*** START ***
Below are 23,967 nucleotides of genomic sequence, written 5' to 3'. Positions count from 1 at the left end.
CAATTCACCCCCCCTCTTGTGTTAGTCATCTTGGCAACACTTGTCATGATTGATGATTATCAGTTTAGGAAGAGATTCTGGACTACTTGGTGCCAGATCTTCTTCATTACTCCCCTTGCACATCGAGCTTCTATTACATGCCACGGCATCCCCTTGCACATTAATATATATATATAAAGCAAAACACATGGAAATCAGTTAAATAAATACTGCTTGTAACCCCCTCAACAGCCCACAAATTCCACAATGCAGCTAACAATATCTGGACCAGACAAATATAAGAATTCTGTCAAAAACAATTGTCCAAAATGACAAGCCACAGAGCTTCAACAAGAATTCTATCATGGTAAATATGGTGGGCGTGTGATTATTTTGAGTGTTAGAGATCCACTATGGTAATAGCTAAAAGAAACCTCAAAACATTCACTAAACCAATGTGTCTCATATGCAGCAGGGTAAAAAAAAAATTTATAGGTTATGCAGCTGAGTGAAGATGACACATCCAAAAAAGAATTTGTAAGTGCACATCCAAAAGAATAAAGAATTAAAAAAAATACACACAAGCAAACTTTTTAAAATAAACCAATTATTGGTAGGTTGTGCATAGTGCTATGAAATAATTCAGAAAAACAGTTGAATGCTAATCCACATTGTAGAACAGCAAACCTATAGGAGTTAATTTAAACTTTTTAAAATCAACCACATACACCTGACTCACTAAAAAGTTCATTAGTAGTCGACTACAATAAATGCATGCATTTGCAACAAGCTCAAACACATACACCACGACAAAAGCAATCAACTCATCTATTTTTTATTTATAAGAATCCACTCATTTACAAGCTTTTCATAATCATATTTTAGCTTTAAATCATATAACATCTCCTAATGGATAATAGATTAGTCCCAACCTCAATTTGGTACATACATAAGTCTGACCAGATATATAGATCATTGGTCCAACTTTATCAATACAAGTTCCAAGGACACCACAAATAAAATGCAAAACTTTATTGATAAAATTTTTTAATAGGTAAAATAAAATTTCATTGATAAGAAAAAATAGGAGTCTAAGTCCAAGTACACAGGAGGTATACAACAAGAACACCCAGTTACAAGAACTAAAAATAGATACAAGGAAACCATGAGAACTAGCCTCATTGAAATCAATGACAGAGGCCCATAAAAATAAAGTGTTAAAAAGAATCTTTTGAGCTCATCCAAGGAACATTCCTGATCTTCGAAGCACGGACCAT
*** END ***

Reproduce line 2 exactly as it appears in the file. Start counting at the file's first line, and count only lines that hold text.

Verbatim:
CAATTCACCCCCCCTCTTGTGTTAGTCATCTTGGCAACACTTGTCATGATTGATGATTATCAGTTTAGGAAGAGATTCTGGACTACTTGGTGCCAGATCTTCTTCATTACTCCCCTTGCACATCGAGCTTCTATTACATGCCACGGCATCCCCTTGCACATTAATATATATATATAAAGCAAAACACATGGAAATCAGTTAAATAAATACTGCTTGTAACCCCCTCAACAGCCCACAAATTCCACAATGCAGCTAACAATATCTGGACCAGACAAATATAAGAATTCTGTCAAAAACAATTGTCCAAAATGACAAGCCACAGAGCTTCAACAAGAATTCTATCATGGTAAATATGGTGGGCGTGTGATTATTTTGAGTGTTAGAGATCCACTATGGTAATAGCTAAAAGAAACCTCAAAACATTCACTAAACCAATGTGTCTCATATGCAGCAGGGTAAAAAAAAAATTTATAGGTTATGCAGCTGAGTGAAGATGACACATCCAAAAAAGAATTTGTAAGTGCACATCCAAAAGAATAAAGAATTAAAAAAAATACACACAAGCAAACTTTTTAAAATAAACCAATTATTGGTAGGTTGTGCATAGTGCTATGAAATAATTCAGAAAAACAGTTGAATGCTAATCCACATTGTAGAACAGCAAACCTATAGGAGTTAATTTAAACTTTTTAAAATCAACCACATACACCTGACTCACTAAAAAGTTCATTAGTAGTCGACTACAATAAATGCATGCATTTGCAACAAGCTCAAACACATACACCACGACAAAAGCAATCAACTCATCTATTTTTTATTTATAAGAATCCACTCATTTACAAGCTTTTCATAATCATATTTTAGCTTTAAATCATATAACATCTCCTAATGGATAATAGATTAGTCCCAACCTCAATTTGGTACATACATAAGTCTGACCAGATATATAGATCATTGGTCCAACTTTATCAATACAAGTTCCAAGGACACCACAAATAAAATGCAAAACTTTATTGATAAAATTTTTTAATAGGTAAAATAAAATTTCATTGATAAGAAAAAATAGGAGTCTAAGTCCAAGTACACAGGAGGTATACAACAAGAACACCCAGTTACAAGAACTAAAAATAGATACAAGGAAACCATGAGAACTAGCCTCATTGAAATCAATGACAGAGGCCCATAAAAATAAAGTGTTAAAAAGAATCTTTTGAGCTCATCCAAGGAACATTCCTGATCTTCGAAGCACGGACCAT